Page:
Now see, you may be thinking, "But she wasn't suicidal, or a drinker or a smoker, she has no right to say YA changed her life." And to that I say, dude. You don't have to have a touching story for YA to change your life. My story is one I don't tell. I'm still ashamed. My parents' house has only gotten worse since the kids have left.

I have many other reasons why YA changed my life. I was sick, I was a scapegoat, I was the forgotten fourth child. I was publicly humiliated by my mother. Called fat, called stupid. I was (am) dyslexic. I was shunned (for lack of a better term) by the church I thought had accepted me. (I committed a crime in having guys as close friends. Clearly, that meant I was a slut and not good enough to date one of their favorite guys in the youth group.) (Too bad for them, I ended up marrying him and multiple families left the church because of it.) I was a cutter. I was depressed. My self-esteem was beyond dismal. When I hit puberty, no one was there for me. No one explained anything at all. I was just... forgotten. I survived it because I read books about girls going through puberty. I used dictionaries, non-fiction and fiction to educate myself about myself. Books saved me in SO many ways.

The point is- My life wasn't great. It wasn't the worst, I know that. There are people with much more touching, much more traumatic tales than I. But if not for YA, I know for a fact that my life would not be as it is now. It would be so much worse.

I often thank authors for their honesty in my reviews. Nobody was honest with me when I was growing up, so I appreciate authors telling it how it is. Dark, it may be. But I'd rather know about the darkness than to walk blindly into it and stumble.

I think by now I'm rambling, so I'll bring this to an end. YA books are exactly what teens and young adults NEED. They need truth. They need honesty. They need to know that they are not alone, and that whatever they are going through, they can survive it and be stronger for it. They need to have a place to escape to when their life is getting to be too much for them. They need understanding and love.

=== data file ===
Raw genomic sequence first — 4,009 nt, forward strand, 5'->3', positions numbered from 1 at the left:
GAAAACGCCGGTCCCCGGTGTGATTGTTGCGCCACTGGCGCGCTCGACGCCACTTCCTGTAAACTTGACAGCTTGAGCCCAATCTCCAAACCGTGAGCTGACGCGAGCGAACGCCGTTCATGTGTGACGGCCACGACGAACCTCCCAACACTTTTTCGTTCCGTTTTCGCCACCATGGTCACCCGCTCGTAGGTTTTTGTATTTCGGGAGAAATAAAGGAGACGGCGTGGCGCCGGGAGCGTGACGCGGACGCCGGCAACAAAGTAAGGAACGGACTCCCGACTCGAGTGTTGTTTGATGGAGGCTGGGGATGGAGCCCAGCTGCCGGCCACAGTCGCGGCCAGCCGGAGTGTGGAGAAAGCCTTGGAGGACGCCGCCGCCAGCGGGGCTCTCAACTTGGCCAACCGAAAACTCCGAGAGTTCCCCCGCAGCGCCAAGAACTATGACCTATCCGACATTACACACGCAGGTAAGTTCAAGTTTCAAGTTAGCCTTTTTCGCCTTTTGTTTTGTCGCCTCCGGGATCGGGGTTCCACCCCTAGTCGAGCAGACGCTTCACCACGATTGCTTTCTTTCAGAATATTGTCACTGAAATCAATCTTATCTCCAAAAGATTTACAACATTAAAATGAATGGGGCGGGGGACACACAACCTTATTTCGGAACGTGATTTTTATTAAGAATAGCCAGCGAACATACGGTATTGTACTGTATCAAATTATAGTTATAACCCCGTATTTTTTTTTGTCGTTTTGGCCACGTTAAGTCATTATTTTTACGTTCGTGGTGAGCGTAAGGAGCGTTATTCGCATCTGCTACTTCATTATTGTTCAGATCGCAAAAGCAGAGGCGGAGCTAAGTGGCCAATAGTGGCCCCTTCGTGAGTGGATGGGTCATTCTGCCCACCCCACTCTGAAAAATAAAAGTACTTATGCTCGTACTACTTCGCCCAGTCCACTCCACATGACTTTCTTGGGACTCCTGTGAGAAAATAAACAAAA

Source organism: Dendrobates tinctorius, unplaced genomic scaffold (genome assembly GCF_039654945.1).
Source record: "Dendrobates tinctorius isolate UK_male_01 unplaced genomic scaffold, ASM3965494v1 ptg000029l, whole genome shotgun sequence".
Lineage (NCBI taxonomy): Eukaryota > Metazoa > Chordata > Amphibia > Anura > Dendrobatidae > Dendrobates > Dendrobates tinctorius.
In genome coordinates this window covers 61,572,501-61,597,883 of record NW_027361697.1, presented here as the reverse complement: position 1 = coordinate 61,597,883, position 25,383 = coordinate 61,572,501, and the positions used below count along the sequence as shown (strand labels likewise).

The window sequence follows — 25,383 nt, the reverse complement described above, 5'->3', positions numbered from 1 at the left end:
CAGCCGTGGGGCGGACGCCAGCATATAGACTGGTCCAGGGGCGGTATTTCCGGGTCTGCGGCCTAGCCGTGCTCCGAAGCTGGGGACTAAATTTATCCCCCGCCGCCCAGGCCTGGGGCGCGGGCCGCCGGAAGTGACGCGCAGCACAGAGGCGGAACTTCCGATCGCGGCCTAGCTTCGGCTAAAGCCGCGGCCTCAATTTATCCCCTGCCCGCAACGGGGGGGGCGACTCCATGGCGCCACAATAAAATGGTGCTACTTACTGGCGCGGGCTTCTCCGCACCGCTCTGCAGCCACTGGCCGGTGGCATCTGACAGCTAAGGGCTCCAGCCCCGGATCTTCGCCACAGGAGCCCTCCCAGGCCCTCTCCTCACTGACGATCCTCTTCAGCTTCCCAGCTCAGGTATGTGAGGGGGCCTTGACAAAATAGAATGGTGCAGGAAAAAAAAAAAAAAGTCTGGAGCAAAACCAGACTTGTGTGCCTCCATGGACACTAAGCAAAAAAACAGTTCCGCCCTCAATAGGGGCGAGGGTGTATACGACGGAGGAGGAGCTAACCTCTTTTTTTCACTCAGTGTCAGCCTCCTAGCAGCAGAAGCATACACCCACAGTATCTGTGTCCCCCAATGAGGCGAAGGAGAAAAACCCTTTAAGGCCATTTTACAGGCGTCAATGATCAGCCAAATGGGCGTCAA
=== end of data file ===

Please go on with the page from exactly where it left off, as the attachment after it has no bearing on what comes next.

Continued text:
Who, I ask, could take that way?

Passionate Prose Please

literati_rain66 Friday, June 3, 2011
So here's the deal. I'm a little burnt out on reviewing. *shock horror!* I know. I'm a terrible book blogger. I have no commitment, whatever. Truth is, I'm just plain tired of reviewing every book I read. My priorities are my family, my real life, and admining on This book blogging gig is something I started out doing for fun, and with all the other things going on in my life, I've decided to take a small step back and regroup. Don't get me wrong, I love book blogging. But I'm having a hard time getting up the energy to write out thoughtful, organized, and articulate reviews, especially for books I don't have many strong feelings about.

No, I'm not quitting. I'm simply explaining why my reviews-per-month have become a slow and steady drip instead of a constant flow. And I'm letting you know that it's going to continue as a drip. Things are going to change a bit around here. I'm not going to spend lots of time writing reviews I don't have strong feelings about. I think I might do a monthly list of books I read, enjoyed, and had no huge issues with, but didn't feel the need to write a review about.

In a nutshell, you should expect my reviews to be "HOLY FLYING MONKEY BUTTS, THIS WAS AWESOME!!" or "Don't. Read. It. EVER. Because it was so bad I wanted to CRY."With a few "I like it, but..." reviews thrown in when I feel like it. I generally go with the idea that spreading negativity is bad, so I try not to write negative reviews. But let's face it, they're fun to read. (Don't give me that look, you know you like reading them from time to time, especially if it's a book you strongly disliked too)

In my negative reviews I will not bash. That's not reviewing. That's being mean. So please don't expect me to rip apart a book, demean the author, or blatantly insult it. That's not my style. I will tell you what I did like, and what I didn't like. In the end, these are all just my opinions. You don't have to agree. Sometimes my future self and past self don't even agree, so I understand if you and I don't see eye to eye on a book.

Again, I'm not quitting. So please don't think I'm telling you to go away and stop reading my blog. That would be... stupid of me. Heh. I love books, I love talking about books. But lately I've not loved sitting at the computer, forcing myself to write about books I can't seem to feel passionately about. Thus, I'm cutting out the "meh" and sticking to the passion.

Yes, this will mean reviews will come in slower. But I think quality over quantity is really a good idea. :)

Love you all, my dear readers and friends.

Let the Passionate Blogging begin!

Really Ravishing Review (Mercy)

literati_rain66 Friday, May 20, 2011 ,
MercyReview of Mercy, by Rebecca Lim. 

Quickie: Delightful. Mercy managed to be fresh, despite it's recently over-used paranormal element. (That's a compliment, by the way)